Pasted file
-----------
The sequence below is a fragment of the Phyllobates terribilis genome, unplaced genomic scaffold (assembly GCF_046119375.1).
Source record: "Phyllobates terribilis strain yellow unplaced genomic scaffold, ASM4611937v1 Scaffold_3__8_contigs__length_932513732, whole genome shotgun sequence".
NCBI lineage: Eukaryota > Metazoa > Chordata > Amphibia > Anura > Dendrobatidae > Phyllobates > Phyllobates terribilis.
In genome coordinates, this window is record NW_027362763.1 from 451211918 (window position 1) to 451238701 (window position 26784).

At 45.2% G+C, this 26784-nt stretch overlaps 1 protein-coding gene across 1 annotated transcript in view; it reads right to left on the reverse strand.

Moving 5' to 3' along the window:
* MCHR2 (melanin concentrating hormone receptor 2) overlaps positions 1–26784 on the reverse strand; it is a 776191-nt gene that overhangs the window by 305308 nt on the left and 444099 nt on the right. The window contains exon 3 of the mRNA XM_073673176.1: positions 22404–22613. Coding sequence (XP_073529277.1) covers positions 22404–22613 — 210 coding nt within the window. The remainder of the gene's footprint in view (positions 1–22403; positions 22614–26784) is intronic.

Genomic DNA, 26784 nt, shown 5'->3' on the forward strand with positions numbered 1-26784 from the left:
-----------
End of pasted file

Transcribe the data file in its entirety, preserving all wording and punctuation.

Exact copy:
The sequence below is a fragment of the Phyllobates terribilis genome, unplaced genomic scaffold (assembly GCF_046119375.1).
Source record: "Phyllobates terribilis strain yellow unplaced genomic scaffold, ASM4611937v1 Scaffold_3__8_contigs__length_932513732, whole genome shotgun sequence".
NCBI lineage: Eukaryota > Metazoa > Chordata > Amphibia > Anura > Dendrobatidae > Phyllobates > Phyllobates terribilis.
In genome coordinates, this window is record NW_027362763.1 from 451211918 (window position 1) to 451238701 (window position 26784).

At 45.2% G+C, this 26784-nt stretch overlaps 1 protein-coding gene across 1 annotated transcript in view; it reads right to left on the reverse strand.

Moving 5' to 3' along the window:
* MCHR2 (melanin concentrating hormone receptor 2) overlaps positions 1–26784 on the reverse strand; it is a 776191-nt gene that overhangs the window by 305308 nt on the left and 444099 nt on the right. The window contains exon 3 of the mRNA XM_073673176.1: positions 22404–22613. Coding sequence (XP_073529277.1) covers positions 22404–22613 — 210 coding nt within the window. The remainder of the gene's footprint in view (positions 1–22403; positions 22614–26784) is intronic.

Genomic DNA, 26784 nt, shown 5'->3' on the forward strand with positions numbered 1-26784 from the left: